Tel Aviv has slipped to seventh place in the Global Startup Ecosystem Report (GSER) of the startup genome for 2021. The report is an annual report on global ecosystems and sub-sectoral trends published since 2012. Last year, Tel Aviv and Jerusalem were ranked together. In sixth place in the report. In 2019, Tel Aviv was also ranked sixth.
This year’s report, like last year, reflects the impact of COVID-19 on the global startup economy, but ecosystems continued to thrive despite new diversity in the ongoing epidemic. 91 ecosystems created unicorns in 2020 and despite American companies dominating them, China, Canada, India, Germany, Israel, Britain and France will produce between 7 and 10 unicorns in the first half of 2021, according to Crunchbase, the report said.
The Global Survey conducted by Startup Genome maps the global startup industry in 140 cities around the world. Last year, the Tel Aviv-Jerusalem ecosystem connected to the city of Los Angeles, while this year Los Angeles took 6th place and Tel Aviv dropped to 7th place.
Meanwhile, the top five startups in the world “maintained their rule at the top” with Silicon Valley of California in first place, followed by New York and London in second place. Beijing and Boston followed in fourth and fifth place. The top 10 list ended in Shanghai, Tokyo and Seattle.
See also: Israeli technology companies break funding records, raising $ 11.9 billion in the first half of 2021
The report once again ranked the world’s top 30 ecosystems of start-ups plus deputies, as well as 100 evolving ecosystems.
Although it dropped to 7th place, Tel Aviv continued strong among the top 30 ecologies in the world of start-ups, ranking at the top level among success factors such as performance, funding, experience, connectivity and market reach.
Tel Aviv earned high marks in funding and market reach as it continues its impressive year, breaking funding records only in the first three months of the year, More than any country in Europe.
The report calls for Tel AvivOne of the world’s leading cities for innovation and technology.A closer look at the “beating heart of the start-up nation” says that Tel Aviv boasts one startup for every 154 residents, the highest ratio in the world. Israel’s high-tech capital is home to “creative and experienced talent, a combination of local and international investors. And 2,750 startups. “
The city also hosts 115 foreign R&D centers and a “huge variety” of multinational companies that use the city as a base for innovation. Giants like Google, Microsoft, Amazon, Facebook, Apple, Ford, Nike and many more have offices in Tel Aviv and they enjoy the state’s high spending On R&D, the second highest level of R&D expenditure per capita in the world.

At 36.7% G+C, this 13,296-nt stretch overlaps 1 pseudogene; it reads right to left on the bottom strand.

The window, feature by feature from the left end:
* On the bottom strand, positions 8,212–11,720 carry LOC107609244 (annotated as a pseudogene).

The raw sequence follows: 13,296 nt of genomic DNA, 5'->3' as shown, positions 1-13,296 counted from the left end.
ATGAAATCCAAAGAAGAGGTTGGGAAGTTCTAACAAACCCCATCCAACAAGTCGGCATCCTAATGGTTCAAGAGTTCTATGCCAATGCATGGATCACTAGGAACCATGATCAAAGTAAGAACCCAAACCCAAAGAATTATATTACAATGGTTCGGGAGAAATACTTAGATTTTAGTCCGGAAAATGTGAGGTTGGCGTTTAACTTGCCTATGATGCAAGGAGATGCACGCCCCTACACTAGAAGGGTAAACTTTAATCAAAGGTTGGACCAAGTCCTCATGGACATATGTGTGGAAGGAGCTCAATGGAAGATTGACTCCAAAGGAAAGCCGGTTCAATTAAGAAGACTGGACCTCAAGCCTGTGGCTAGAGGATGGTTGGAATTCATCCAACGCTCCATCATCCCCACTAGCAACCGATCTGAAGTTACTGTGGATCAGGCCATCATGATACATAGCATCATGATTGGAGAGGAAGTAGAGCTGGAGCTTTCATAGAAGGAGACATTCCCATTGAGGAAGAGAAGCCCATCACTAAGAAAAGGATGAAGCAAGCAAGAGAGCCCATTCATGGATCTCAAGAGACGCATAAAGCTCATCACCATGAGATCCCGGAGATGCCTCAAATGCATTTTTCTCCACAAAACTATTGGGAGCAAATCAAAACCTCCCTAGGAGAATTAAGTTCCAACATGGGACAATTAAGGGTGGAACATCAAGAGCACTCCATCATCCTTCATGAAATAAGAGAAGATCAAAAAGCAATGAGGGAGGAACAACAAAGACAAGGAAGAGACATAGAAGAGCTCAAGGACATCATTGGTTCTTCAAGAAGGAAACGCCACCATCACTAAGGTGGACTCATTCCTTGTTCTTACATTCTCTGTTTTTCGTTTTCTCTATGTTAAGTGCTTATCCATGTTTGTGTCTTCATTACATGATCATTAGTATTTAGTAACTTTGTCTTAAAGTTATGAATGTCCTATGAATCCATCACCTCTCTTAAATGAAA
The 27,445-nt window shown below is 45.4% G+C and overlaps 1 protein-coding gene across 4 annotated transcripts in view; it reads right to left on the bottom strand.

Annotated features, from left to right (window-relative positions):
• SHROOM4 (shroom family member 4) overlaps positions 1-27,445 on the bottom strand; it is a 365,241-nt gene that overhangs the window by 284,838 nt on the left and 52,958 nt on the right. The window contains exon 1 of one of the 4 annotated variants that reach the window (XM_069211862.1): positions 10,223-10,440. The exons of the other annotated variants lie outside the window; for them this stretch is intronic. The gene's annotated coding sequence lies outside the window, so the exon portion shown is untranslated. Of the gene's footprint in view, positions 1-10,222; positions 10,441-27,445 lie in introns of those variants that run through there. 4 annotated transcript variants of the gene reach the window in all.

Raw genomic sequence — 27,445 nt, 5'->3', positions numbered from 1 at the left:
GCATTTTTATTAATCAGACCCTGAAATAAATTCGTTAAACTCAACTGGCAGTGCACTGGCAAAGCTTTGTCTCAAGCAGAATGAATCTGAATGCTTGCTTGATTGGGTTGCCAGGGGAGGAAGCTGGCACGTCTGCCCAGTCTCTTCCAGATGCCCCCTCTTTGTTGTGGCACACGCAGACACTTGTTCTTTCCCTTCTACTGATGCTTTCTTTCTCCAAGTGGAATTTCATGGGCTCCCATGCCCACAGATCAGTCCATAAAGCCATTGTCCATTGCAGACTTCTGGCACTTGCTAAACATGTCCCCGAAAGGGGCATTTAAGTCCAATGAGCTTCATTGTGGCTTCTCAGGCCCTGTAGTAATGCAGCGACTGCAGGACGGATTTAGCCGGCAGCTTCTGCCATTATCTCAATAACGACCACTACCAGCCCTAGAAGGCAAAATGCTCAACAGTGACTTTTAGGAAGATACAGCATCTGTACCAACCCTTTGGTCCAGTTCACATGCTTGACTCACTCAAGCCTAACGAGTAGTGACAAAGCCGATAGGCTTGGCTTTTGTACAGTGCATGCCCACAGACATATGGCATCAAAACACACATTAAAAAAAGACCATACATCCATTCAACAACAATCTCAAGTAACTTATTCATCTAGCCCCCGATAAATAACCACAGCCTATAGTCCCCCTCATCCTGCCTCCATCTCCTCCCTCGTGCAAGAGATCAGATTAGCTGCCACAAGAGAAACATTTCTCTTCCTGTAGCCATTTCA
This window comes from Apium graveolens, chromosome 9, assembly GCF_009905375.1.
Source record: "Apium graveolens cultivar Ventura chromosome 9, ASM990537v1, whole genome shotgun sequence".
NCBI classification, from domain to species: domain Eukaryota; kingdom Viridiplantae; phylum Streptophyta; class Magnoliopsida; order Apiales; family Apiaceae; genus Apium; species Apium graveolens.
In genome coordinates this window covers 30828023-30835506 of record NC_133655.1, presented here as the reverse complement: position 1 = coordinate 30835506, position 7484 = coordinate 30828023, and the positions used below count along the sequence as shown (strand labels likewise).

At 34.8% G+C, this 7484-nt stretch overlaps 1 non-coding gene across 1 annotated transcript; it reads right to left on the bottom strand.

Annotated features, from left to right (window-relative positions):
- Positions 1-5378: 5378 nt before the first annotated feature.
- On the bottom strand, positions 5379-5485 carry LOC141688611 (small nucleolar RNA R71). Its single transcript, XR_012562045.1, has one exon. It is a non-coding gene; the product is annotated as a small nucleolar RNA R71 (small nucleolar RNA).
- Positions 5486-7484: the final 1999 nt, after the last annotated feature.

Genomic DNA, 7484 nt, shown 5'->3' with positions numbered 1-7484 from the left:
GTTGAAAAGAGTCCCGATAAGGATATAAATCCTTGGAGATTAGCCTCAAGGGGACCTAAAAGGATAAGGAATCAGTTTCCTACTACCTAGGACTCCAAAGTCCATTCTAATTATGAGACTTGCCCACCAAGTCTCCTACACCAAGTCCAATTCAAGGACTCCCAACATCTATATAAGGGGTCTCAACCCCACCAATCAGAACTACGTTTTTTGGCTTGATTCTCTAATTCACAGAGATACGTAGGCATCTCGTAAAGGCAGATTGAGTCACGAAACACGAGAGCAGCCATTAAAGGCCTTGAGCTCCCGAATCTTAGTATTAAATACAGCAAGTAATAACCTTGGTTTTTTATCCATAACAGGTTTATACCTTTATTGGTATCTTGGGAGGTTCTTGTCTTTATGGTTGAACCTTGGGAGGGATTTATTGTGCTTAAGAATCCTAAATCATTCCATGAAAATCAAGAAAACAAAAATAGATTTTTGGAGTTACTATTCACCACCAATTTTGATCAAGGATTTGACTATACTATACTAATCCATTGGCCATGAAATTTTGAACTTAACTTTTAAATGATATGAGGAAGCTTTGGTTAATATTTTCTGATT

Tel Aviv has recently experienced a spike in venture capital funds, only improving conditions for emerging companies and the ecosystem has seen a 25% increase in capital raised in 2020, with over $ 6.8 billion being poured into start-ups last year. This doubled the number of unicorns in Tel Aviv. According to the report, it currently has more than 20 private companies worth more than $ 1 billion.
Local success stories include Monday.com, which raised $ 150 million from Zoom and Salesforce in June 2021 as part of its offering, and startup Moovit for Mobility as a Service, which was acquired by Intel for a cool $ 900 million in May 2020.
“Tel Aviv has shown tremendous growth and maturity with many startups developing into scallops, unicorns and public companies,” said Yifat Oron, senior CEO and head of the Tel Aviv office in Blackstone, an alternative investment management firm in the United States.
AI, Big Data and Cyber Security
Ta Aviv took first place among the top performances in the Middle East and North Africa (MENA) identified in a specific region, although the big news was that three UAE ecosystems were ranked in the top ten. Artificial intelligence and big data is the leading sub-industry in the field of MENA with $ 3 billion invested in early rounds and $ 8 billion worth of output between January 2018 and June 2020, the report said.
Tel Aviv ranks seventh in the world in the number of artificial intelligence start-ups, the report said, with 714 companies and a total of $ 3 billion invested in 2020. According to the report, a new artificial intelligence program requires $ 1.6 billion to further expand the sub- The sector over the next five years. It has already opened initial funding of $ 168.2 million
The report highlighted ZenCity, an AI solution for governments, which raised $ 30 million in June 2021, and the Israeli digital adoption platform WalkMe, which raised $ 286.75 million in initial public offering (IPO).
The startup’s genome report said 2020 was a record year for Tel Aviv cyber security companies, which raised a total of $ 2.9 billion. In the first quarter of 2021 alone, the sub-sector raised $ 1.5 billion across 17 deals. The report highlighted the Israeli corporate and security network company Cato Networks, which raised $ 332 million, the cloud network infrastructure company Wiz, which raised $ 350 million, and an original security company, Aqua Security, which raised $ 265 million.